RECORDS

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The Independent Culture
ROCK

Arab Strap: The Week Never Starts Round Here (Chemikal Underground, CD/LP/tape). Why would two nice young men from Falkirk choose to name themselves after an obscure sado-masochistic implement? That is just one of the many questions raised by this outstanding debut album. Another is how the same record could simultaneously suggest Tricky's fractured interior monologues, the new folk of Palace and Smog and the infamous unreleased tapes of Irvine Welsh setting his diary to the music of Joy Division, while actually sounding like nothing but itself. Strange booming drum machines, beautifully played acoustic guitars and stingingly acerbic wit have never been combined more fruitfully. Ben Thompson

CLASSICAL

Jane Eaglen: Bellini & Wagner (Sony, CD). Sony spent some time shopping around for its own in-house diva before it came up with Jane Eaglen, and she certainly has the credentials for diva-dom. This first recital disc has her in Callas mode, coupling Bellinian bel canto with Wagnerian helden weight; and the singing is grandly imperious, opening up and out after a less certain lower-register start to "Casta Diva", and hugely impressive in the Wagner which, as you might guess, comprises Isolde's Liebestod, Brunnhilde's Immolation and a brief burst of Hojotohos between. My slight reservation is that the tone can be hard and the recording ambience unattractive, especially in the Bellini numbers. But this is still, unarguably, a voice of stature - and it is sympathetically supported by Mark Elder, who confirms that he has the vision, soul and sustaining power of a first-rate Wagnerian. Michael White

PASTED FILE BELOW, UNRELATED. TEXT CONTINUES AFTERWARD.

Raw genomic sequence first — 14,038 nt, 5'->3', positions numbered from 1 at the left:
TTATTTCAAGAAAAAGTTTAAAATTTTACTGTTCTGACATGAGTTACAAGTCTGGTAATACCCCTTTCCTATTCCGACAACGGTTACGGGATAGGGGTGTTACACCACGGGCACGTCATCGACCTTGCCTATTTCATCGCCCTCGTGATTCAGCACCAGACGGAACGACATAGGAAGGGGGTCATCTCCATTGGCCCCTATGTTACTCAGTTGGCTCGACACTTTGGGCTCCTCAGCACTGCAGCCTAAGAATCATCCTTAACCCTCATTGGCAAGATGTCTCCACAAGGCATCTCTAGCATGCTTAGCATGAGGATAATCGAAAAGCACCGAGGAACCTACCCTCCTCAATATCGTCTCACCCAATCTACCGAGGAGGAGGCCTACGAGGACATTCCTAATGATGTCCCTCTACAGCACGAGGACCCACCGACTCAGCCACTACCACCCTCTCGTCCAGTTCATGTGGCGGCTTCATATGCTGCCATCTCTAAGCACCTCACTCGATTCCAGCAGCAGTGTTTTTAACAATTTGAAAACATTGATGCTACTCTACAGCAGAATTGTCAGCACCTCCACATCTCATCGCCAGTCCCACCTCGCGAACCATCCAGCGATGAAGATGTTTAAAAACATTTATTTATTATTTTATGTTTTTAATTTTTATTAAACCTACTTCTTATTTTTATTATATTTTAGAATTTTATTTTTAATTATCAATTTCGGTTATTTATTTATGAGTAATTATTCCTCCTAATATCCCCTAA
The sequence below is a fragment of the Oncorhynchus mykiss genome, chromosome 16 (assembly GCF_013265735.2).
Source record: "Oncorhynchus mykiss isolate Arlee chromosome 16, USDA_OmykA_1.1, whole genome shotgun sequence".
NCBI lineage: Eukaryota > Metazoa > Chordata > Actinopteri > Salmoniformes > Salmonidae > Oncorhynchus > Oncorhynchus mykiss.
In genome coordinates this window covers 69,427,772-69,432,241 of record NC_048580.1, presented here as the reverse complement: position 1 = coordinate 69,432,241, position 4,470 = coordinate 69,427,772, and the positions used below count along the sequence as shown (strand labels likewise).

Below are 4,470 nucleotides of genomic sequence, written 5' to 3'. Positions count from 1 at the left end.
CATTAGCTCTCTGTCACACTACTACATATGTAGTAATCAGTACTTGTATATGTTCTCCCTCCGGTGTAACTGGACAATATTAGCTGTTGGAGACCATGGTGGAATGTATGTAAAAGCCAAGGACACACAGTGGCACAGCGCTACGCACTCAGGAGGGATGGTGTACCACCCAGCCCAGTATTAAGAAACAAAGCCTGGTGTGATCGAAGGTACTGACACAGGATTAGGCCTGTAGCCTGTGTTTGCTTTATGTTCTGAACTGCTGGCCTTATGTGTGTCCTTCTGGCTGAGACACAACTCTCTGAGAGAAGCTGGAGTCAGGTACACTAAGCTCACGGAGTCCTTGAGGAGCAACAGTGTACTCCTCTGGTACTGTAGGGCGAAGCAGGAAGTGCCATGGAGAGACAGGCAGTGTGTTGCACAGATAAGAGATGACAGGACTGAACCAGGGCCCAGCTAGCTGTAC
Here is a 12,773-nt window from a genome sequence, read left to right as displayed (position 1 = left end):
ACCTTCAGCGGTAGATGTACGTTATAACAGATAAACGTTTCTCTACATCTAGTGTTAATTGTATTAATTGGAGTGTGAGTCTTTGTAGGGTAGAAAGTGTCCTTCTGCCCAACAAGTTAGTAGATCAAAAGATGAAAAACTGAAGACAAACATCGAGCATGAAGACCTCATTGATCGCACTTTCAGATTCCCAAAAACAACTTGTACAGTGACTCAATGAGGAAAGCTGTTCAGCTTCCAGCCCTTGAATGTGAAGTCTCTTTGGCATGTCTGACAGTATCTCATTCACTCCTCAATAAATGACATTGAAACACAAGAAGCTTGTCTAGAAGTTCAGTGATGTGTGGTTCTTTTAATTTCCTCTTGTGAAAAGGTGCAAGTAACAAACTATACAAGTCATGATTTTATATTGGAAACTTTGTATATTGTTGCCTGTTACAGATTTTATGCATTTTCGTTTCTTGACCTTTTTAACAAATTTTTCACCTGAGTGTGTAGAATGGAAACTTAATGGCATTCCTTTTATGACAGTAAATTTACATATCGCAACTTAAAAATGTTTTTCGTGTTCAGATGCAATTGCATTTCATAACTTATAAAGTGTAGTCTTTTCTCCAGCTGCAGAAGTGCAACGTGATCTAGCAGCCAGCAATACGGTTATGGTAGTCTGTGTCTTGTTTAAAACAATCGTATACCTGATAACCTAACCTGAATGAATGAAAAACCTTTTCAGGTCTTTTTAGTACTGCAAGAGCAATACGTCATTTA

Ravel: Piano Concertos. Honegger & Francaix: Concertinos. Jean-Yves Thibaudet/ Montreal SO/Dutoit (Decca, CD). The steely but subliminally sympathetic brilliance of Jean-Yves Thibaudet always seems right for Ravel, and although I wish he surrendered slightly more to the poignancy of, say, the middle movement in the G Major Concerto on this disc, there's no denying that he has the idiom. Everything comes with cut-glass clarity and a touch of archness that strikes exactly the right note for the two lightweight neoclassical concertinos by Honegger and Francaix that fill the playing time. Dutoit and his orchestra sound as crisply French as anything you'll find on a winter's night in the Tuileries, and certainly play better than any orchestra France manages to field these days. MW

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